In my last post, which seems like a year ago, I wrote about the populist strands I see pervading the current Illinois state gubernatorial race and how they reminded me of a famous political contest from nearly two centuries ago, the presidential election of 1828. In that election, the supporters of General Andrew Jackson championed their candidate as a man of the people, in contrast to his supposedly elitist rival, incumbent John Quincy Adams.

By 1828 Jackson was one of the wealthiest men in America (the fruit of savvy land speculation and effective political networking), but you would never know that by listening to the claims of his supporters. To “Jacksonians” (who would soon begin to use the label Democrat), Jackson was a man of the people whose humble roots, limited education, and minimal political experience all were strong arguments in his favor. Adams, in contrast, suffered from the liabilities of a prominent family name, a Harvard degree, and a lifetime of political service. As Jackson’s campaign managers put it, the contest came down to a choice between “Adams, who can write,” and “Jackson, who can fight.” The people chose the fighter in a landslide.

I concluded the post by promising to discuss the implications of that choice, and now I am back to make good on that pledge. To be honest, I am still working through my own thinking on the question, and I don’t pretend to have any profound pronouncements to make. Instead, I would rather direct you to an assessment of American politics in the age of Andrew Jackson that is still one of the most insightful commentaries on the relationship of liberty, equality, and religion that I know of. The work I have in mind is Alexis de Tocqueville’s classic Democracy in America.

Title Page of the first American edition of Tocqueville's classic, published in 1838.

Title Page of the first American edition of Tocqueville’s classic, published in 1838.

Democracy in America is one of those books that is cited much more than read. We’ve almost all heard of it. It rates a paragraph or two in most U. S. history textbooks, and A.P. instructors may occasionally assign a tiny portion of it. But apart from political science majors and American government teachers, it is a rare American who knows much of anything about this important work. We’re the poorer because of it.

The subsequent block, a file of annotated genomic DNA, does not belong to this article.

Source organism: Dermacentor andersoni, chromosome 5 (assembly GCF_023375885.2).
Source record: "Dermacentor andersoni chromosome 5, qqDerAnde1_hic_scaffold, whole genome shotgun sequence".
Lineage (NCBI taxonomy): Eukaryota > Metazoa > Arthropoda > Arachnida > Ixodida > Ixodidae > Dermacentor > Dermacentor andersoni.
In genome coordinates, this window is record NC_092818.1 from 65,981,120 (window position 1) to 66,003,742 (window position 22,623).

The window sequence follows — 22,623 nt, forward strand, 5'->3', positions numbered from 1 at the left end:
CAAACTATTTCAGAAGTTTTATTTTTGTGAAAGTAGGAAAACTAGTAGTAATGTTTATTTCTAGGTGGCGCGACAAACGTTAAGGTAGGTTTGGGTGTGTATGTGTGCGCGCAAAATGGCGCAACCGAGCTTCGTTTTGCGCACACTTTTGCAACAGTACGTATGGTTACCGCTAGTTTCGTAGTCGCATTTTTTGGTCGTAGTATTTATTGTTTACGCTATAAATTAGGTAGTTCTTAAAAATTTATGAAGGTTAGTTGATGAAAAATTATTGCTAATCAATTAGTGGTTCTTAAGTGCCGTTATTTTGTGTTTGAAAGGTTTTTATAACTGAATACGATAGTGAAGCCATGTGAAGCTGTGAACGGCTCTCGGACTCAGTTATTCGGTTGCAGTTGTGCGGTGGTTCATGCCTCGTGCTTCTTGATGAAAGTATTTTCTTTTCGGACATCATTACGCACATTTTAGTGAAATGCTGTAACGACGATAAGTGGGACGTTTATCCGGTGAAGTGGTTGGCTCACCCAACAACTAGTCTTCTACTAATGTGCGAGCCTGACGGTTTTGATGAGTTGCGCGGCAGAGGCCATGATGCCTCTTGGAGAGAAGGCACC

I like to frame the importance of history in terms of metaphors. History is a form of memory and is critical to our sense of who we are. It also functions as a mirror, enabling us to see ourselves with new eyes and greater clarity. It is  certainly a story as well, a grand narrative in which we situate our lives, defining where we have come from, what we believe in, and where (we hope) we are headed. But history also is potentially a rich, even life-changing conversation about perennial human questions—“a conversation with the dead about what we should value and how we should live.”

So as a historian, one of the things I want to be doing regularly is entering into conversation with the best that has been thought and said in the past. And as a history teacher, one of the things I need to be doing regularly is introducing my students to the conversation partners that they most need to meet. Alexis de Tocqueville is one of those conversation partners. He has much to say to us, if we are willing to listen.

“Time converts more people than reason,” Thomas Paine observed at the beginning of Common Sense. What he meant was that most of us tend to accept as “natural” the way that the world is when we come into it. When Paine sounded the call for independence in 1776, he was writing to Americans who had lived their entire lives under monarchy. They accepted that form of government, Paine was convinced, less because of its merits than because it was all that they had ever known.